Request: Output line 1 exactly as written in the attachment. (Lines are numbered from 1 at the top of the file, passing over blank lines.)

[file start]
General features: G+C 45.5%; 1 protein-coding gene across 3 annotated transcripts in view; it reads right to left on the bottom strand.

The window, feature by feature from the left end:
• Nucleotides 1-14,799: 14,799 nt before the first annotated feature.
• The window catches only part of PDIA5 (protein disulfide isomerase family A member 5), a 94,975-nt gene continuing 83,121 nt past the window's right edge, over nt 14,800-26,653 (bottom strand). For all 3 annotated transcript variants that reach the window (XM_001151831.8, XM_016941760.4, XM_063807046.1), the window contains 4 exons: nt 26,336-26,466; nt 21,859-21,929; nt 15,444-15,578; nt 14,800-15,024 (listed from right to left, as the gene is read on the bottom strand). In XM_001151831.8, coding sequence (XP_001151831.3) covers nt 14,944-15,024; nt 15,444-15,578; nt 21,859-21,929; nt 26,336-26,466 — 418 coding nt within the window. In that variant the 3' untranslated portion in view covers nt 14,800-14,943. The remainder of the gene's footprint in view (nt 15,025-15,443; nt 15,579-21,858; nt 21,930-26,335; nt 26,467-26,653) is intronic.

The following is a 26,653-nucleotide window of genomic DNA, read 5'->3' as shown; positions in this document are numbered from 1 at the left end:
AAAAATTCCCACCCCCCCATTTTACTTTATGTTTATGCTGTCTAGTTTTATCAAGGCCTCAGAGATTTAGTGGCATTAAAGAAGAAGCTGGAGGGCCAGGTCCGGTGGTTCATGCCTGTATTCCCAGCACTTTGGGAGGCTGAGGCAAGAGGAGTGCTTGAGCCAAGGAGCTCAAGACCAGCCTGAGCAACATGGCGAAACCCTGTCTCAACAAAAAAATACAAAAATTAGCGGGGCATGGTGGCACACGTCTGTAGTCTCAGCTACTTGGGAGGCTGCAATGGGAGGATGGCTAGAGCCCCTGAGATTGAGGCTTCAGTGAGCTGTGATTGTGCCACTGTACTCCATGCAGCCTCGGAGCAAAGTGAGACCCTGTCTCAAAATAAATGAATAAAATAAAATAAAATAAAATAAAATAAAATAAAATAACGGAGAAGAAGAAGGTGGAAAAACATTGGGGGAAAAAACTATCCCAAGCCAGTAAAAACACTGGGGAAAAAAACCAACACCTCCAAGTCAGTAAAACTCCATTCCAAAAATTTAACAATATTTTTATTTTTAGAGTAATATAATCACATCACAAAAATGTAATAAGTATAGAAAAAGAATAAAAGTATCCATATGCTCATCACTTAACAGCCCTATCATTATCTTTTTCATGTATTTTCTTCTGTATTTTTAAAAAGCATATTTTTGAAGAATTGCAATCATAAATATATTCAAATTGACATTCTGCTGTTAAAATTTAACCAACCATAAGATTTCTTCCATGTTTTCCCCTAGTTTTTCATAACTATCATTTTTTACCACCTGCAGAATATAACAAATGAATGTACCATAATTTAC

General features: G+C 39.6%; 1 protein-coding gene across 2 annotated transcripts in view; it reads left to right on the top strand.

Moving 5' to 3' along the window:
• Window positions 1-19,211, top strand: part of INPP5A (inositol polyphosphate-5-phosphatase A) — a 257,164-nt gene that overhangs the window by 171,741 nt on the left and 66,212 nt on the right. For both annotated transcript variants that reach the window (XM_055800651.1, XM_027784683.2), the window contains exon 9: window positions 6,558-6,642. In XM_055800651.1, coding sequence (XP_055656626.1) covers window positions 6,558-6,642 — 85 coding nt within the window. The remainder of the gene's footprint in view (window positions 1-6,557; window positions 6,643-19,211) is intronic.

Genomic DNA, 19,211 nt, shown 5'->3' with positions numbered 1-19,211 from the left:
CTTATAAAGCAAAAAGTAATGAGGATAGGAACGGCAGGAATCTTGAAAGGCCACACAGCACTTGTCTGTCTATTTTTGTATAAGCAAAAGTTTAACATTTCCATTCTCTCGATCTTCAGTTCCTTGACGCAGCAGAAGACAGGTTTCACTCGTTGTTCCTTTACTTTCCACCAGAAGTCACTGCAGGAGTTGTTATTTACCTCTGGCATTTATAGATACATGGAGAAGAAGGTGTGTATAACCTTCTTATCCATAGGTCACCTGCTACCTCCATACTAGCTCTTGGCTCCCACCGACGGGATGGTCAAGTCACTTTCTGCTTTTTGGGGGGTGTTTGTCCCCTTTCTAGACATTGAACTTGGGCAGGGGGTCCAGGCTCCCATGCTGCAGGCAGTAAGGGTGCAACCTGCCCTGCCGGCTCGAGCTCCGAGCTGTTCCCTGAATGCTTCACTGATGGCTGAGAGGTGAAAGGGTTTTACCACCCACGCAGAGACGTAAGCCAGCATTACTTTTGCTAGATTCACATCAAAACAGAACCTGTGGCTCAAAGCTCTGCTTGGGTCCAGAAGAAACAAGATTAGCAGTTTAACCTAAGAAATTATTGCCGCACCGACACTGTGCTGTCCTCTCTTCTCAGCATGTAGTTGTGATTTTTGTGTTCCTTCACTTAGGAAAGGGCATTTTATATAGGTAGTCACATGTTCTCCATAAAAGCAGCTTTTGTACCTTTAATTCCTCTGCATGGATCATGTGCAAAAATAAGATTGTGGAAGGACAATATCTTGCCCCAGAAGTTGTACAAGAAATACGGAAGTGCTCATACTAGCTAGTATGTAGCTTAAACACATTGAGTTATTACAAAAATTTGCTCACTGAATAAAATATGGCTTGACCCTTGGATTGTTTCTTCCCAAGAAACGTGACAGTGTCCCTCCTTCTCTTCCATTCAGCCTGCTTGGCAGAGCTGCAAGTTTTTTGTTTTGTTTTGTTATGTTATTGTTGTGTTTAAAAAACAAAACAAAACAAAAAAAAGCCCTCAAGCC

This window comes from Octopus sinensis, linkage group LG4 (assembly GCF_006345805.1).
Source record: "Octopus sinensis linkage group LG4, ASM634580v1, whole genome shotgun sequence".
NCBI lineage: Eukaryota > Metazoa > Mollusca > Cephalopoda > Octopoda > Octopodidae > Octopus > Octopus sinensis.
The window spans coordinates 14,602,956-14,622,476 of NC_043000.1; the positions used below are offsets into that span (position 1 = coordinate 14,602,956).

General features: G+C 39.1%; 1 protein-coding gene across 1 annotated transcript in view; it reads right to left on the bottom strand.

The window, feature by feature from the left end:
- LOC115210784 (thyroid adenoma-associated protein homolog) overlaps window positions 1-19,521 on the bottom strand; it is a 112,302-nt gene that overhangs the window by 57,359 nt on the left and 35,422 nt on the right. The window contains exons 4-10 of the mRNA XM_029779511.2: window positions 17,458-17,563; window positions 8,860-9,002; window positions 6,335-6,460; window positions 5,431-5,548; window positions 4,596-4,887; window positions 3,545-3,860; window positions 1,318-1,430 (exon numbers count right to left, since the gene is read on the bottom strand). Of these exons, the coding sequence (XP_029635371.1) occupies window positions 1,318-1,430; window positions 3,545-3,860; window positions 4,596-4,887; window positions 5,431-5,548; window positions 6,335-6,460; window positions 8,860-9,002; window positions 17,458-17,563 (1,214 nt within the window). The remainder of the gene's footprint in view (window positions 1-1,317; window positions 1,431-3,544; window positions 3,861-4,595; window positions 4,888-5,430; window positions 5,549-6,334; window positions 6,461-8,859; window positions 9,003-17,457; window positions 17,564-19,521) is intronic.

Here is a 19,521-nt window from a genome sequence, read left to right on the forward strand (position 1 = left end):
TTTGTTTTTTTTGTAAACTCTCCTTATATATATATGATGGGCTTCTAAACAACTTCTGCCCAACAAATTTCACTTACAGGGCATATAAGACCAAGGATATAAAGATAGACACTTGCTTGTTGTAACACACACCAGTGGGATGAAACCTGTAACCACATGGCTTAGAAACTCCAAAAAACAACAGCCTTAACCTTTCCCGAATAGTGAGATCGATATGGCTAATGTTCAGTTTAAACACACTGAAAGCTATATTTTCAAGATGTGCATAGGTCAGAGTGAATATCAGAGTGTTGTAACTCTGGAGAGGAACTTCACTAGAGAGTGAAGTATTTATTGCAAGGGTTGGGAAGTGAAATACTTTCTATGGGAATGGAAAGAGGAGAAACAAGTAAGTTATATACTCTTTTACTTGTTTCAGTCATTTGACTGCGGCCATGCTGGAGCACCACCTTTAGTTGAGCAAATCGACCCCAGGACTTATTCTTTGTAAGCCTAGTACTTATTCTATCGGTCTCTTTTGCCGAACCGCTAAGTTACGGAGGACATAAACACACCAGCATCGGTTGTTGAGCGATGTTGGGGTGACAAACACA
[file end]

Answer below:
General features: G+C 45.5%; 1 protein-coding gene across 3 annotated transcripts in view; it reads right to left on the bottom strand.